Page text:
2. Çağatay Belgen Avatar
    Çağatay Belgen

    This isn’t about filming and keeping as a memory. The b**ch will probably put it on youtube and make money. It is obvious that the performer knew her motive but she kindly asked her to stop filming.

    1. Dick Durham Avatar
      Dick Durham

      What an incredibly rude comment. You don’t know her, and you don’t know her motives, yet you jump to conclusions about them, and then dive in with both feet and aggressively call her a bitch. (Yet you don’t have the courage of your convictions to spell out the word).

      1. Çağatay Belgen Avatar
        Çağatay Belgen

        Dick, please stop being a dick.

        1. Dick Durham Avatar
          Dick Durham

          Oh God, don’t do that, I’ve just broken a rib laughing at a joke I’ve heard tens of thousands of times in my life. It never gets old.

          It does speak to your puerile outlook though.

          1. Sean Avatar
            Sean

            How about ..Dick STFU?

          2. Dick Durham Avatar
            Dick Durham

            Is school out already?

    2. ZoetMB Avatar
      ZoetMB

      It doesn’t matter. It doesn’t matter if the person wanted a personal memory of the concert or whether she thought she could (illegally) market it. Taking video/photos is generally prohibited (although as a practical matter, it’s almost impossible to keep people from using their smartphones) and it’s certainly completely inappropriate to set up a tripod unless you have clearance from the band and the venue and sometimes not even then.

      As for attendees who make videos on their phones, what is the point? You wind up with a terrible video, usually shot from far away with a wide angle lens, highly distorted sound because the phones can’t deal with the high levels and instead of paying attention to the artist, you’re paying attention to making the video. And, since you’re probably holding the camera up, you’re destroying the site lines for everyone else.

      Back in the days of the Fillmore East, if you smoked (anything), an employee would come around and shine a flashlight in your face to get you to stop (because of fire laws). That’s what they should do with people and their cameras at concerts. They should have one song where everyone is allowed to shoot (at many venues, even press and pros are only permitted to shoot the first 3 songs) and it should be prohibited at all other times so people can actually enjoy the concert.

      1. Dick Durham Avatar
        Dick Durham

        Hello lightning.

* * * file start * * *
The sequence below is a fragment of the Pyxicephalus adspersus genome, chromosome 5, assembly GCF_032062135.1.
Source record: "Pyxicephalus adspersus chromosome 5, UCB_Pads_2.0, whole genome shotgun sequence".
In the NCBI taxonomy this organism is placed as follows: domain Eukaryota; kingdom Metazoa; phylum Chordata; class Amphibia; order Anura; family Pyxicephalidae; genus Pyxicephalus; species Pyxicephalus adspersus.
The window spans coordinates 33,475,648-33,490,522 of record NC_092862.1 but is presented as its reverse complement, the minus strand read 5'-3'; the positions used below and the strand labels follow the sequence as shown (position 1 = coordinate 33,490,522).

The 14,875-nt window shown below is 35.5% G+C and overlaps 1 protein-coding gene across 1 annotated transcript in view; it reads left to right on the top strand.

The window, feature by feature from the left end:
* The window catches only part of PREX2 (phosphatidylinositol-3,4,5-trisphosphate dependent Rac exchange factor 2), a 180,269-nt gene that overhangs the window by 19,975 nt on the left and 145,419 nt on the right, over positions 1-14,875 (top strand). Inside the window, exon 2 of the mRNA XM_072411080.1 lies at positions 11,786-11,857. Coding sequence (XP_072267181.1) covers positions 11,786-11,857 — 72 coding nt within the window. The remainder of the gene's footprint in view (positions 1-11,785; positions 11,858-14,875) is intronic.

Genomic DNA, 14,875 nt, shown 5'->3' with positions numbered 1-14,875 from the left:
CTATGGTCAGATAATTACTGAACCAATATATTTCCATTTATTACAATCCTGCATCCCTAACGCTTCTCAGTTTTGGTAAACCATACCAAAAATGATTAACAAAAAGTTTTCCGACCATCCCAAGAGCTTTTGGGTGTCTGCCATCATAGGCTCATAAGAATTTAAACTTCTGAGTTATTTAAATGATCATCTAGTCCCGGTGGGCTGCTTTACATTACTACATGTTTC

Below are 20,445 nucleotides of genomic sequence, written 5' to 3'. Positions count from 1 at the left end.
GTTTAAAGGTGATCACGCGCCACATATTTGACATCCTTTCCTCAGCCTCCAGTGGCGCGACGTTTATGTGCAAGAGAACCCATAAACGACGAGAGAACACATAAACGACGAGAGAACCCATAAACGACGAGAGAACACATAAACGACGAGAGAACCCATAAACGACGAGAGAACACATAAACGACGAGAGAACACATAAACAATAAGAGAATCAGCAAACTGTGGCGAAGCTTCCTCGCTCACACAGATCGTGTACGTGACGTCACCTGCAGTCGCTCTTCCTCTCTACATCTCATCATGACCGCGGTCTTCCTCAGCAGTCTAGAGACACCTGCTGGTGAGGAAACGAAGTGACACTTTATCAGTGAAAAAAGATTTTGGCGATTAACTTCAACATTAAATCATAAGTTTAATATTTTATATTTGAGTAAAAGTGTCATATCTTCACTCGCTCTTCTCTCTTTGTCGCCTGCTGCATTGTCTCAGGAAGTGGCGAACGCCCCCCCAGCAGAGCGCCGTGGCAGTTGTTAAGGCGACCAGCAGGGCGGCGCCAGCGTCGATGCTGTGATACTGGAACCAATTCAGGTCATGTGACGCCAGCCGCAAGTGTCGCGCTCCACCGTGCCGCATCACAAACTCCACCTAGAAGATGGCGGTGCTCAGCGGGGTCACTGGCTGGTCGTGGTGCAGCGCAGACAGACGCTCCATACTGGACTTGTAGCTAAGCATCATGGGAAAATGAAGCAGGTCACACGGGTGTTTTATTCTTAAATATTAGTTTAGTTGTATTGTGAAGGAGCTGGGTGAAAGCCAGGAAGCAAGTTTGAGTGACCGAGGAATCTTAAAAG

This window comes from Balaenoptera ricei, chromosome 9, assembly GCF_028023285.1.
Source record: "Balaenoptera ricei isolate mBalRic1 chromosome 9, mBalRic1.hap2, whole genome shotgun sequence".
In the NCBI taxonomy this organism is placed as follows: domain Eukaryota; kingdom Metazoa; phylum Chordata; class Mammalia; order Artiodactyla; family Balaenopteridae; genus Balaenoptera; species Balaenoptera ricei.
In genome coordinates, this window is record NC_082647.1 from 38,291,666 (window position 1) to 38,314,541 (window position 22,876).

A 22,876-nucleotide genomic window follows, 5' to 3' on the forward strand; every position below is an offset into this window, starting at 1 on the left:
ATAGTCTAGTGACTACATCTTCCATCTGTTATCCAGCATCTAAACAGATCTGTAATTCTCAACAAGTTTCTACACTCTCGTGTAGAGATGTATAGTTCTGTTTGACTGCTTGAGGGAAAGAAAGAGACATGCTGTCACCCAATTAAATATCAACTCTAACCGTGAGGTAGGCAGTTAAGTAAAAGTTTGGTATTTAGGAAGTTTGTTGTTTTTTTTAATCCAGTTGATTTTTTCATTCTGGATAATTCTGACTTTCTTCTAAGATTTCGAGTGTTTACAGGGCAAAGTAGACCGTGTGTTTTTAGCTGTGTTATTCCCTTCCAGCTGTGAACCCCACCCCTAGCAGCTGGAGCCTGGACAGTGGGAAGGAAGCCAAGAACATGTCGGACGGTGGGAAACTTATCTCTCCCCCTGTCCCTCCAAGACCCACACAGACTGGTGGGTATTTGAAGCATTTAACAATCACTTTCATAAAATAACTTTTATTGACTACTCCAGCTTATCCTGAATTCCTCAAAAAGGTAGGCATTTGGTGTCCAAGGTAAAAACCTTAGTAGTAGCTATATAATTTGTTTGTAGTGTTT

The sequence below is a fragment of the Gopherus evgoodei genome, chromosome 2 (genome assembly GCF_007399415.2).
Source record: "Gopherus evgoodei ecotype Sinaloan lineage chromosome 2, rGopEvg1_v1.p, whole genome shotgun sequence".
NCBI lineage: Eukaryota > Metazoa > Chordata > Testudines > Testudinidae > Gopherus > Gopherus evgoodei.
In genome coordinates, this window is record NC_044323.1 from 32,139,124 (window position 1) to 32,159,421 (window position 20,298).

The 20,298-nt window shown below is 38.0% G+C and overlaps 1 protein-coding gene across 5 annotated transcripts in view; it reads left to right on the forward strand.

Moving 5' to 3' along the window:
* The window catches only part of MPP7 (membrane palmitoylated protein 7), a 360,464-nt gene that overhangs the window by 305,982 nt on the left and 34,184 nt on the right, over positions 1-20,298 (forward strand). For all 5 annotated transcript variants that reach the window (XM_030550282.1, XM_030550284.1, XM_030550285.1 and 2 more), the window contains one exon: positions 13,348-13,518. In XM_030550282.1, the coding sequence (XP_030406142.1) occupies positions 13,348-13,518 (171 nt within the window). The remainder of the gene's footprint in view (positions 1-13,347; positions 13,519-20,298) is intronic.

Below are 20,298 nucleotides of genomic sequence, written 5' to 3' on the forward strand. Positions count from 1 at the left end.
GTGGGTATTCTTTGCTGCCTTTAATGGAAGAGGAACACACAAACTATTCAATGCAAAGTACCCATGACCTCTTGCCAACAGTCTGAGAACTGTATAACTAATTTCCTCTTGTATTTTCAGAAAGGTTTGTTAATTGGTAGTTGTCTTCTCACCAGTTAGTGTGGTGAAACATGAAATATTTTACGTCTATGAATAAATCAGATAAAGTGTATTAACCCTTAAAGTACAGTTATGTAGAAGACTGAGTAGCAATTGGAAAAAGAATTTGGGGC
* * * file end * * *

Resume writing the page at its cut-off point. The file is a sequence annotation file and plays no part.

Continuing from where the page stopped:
Three years to respond to a post. Are you a civil servant?

  3. Ian Hecht Avatar
    Ian Hecht

    YouTube’s content match would make it pretty hard for the filmer to make any money off of it – the ads running on top of her video would presumably pay out to the license holder, as they do in any situation where you upload copyrighted material to YouTube.

    1. Çağatay Belgen Avatar
      Çağatay Belgen

      This is not how it works out. If you don’t put a record from a cd, a live performance from dvd you get the ad income.
      If you see a person in a concert with a tripod, a zoom voice recorder and a camcorder/dslr ask his youtube channel and you will see.
      Why did you guys think they were recording the whole concert? To keep it as a memory… don’t be naive.

    2. Renlish Avatar
      Renlish

      Here’s how you get around Youtube’s filters. You slow the video 1.25%, you add a vignette filter. Bam, entire films and DVDs are on Youtube this way, all you need to do is look. But as has been mentioned, a filmed concert wouldn’t go through the same recognition process. It would slide through until the artists’ people found it and lodged a claim against it.

      1. Ian Hecht Avatar
        Ian Hecht

        Are you certain? I had a student sing an acapella version of “Someone Like You” that got content-matched automatically within minutes of upload.

  • Leona Rose Avatar
    Leona Rose

    if Adele is worried about someone taking her picture.. then why not wear a bag over your head?? i can’t remember a show that i have been to where there wasn’t several camera’s in the place..

    1. Mike Carson Avatar
      Mike Carson

      It’s quite clearly not about that, of course she’s not against being filmed, that’s a ridiculous thought to have. She’s against someone spoiling the experience for others by setting up equipment that’s inappropriate and invasive.

  • Alexandre Grondin Avatar
    Alexandre Grondin

    Boycott Adele

  • Renlish Avatar
    Renlish

    I detest people who film at any staged event, not just concerts. It’s a MASSIVE distraction in a darkened theatre/auditorium and when there’s lights flashing it’s horrible for the performer. And setting up a tripod? The height of rudeness for other attendees.